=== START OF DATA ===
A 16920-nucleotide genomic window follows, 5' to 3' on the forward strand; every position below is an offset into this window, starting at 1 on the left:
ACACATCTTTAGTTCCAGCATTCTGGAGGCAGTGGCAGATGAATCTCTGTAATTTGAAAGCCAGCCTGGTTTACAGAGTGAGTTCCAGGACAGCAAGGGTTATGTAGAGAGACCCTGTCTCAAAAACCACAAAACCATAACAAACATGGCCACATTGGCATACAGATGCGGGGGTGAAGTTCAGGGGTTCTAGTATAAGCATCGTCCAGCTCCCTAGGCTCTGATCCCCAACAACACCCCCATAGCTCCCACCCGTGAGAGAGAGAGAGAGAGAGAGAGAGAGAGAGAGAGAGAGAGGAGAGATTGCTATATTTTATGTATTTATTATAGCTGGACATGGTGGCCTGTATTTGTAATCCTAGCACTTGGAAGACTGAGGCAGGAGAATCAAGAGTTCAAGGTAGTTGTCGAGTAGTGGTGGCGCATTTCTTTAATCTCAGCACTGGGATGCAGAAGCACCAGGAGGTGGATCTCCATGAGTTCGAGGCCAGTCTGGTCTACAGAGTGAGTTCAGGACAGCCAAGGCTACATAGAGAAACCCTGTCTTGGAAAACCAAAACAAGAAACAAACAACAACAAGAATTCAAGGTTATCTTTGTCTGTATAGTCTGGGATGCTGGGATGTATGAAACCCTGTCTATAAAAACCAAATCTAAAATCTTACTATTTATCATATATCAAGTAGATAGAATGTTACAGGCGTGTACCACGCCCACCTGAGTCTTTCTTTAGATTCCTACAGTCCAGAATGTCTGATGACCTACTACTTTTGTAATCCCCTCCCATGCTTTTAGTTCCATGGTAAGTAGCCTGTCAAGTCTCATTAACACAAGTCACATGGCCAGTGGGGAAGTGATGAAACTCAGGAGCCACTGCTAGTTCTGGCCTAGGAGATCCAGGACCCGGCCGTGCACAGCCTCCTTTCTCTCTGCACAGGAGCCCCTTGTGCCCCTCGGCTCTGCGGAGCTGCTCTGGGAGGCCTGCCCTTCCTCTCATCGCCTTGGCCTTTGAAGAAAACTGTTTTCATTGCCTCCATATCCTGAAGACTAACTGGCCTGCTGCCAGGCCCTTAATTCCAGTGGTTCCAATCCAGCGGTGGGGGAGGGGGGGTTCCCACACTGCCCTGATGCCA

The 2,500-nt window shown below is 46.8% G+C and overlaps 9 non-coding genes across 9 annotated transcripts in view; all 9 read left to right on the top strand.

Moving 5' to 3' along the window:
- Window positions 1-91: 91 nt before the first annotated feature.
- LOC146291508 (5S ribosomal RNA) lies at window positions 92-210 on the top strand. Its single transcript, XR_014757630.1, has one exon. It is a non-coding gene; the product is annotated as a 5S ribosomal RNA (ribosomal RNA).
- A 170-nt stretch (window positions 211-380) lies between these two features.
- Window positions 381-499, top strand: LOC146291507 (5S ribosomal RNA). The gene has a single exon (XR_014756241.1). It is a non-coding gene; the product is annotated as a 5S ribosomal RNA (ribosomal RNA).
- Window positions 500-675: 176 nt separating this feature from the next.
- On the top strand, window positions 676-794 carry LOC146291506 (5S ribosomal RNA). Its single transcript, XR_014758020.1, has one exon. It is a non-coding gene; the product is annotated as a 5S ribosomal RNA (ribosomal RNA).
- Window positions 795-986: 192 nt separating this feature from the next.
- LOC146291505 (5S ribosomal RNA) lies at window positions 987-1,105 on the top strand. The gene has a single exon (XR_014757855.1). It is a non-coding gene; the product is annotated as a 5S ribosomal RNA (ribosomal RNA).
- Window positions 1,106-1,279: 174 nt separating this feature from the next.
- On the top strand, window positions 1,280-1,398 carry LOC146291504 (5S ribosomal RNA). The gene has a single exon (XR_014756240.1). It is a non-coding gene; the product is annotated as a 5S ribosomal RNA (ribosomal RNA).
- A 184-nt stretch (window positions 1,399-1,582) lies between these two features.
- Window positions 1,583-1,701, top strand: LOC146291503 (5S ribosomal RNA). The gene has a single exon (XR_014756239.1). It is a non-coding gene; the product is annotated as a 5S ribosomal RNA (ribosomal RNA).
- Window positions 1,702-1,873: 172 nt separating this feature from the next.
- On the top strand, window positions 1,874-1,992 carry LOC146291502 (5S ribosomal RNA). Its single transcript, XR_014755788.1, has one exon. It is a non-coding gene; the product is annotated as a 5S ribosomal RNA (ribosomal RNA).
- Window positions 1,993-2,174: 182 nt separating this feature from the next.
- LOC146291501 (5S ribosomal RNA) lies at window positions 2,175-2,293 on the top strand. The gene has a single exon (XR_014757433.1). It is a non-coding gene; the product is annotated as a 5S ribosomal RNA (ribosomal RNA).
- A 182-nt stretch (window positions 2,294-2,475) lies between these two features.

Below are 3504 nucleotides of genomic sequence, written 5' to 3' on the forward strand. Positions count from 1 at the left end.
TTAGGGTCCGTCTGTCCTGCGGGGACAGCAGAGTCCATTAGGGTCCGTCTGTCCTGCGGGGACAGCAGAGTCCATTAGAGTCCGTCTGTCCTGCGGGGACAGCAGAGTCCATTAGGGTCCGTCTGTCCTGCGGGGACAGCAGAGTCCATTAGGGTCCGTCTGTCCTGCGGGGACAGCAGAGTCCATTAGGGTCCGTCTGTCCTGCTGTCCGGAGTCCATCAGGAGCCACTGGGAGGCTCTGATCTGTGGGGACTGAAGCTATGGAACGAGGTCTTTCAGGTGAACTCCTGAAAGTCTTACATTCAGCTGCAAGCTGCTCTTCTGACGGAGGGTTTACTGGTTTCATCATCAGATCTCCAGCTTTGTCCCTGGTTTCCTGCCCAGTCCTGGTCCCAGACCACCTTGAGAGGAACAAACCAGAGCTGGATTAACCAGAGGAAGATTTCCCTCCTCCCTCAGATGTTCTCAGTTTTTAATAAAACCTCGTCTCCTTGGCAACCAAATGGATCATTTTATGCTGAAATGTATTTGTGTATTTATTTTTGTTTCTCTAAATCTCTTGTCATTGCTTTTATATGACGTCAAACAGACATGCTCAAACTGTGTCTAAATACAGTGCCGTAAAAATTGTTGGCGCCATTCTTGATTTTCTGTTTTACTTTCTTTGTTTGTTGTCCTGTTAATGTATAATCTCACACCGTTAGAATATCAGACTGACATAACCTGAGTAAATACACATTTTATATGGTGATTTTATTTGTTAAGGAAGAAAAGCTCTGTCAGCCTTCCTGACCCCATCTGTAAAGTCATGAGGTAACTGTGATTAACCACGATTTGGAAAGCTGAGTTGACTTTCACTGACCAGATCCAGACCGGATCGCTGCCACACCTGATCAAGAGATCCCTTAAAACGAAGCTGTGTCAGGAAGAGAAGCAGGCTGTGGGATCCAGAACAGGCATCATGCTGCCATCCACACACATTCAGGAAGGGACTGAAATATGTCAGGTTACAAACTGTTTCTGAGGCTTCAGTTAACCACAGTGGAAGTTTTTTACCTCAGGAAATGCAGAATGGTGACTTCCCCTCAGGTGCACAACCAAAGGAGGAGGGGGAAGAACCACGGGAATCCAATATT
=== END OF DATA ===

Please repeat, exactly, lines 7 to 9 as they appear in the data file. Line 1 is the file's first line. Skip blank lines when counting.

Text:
- A 170-nt stretch (window positions 211-380) lies between these two features.
- Window positions 381-499, top strand: LOC146291507 (5S ribosomal RNA). The gene has a single exon (XR_014756241.1). It is a non-coding gene; the product is annotated as a 5S ribosomal RNA (ribosomal RNA).
- Window positions 500-675: 176 nt separating this feature from the next.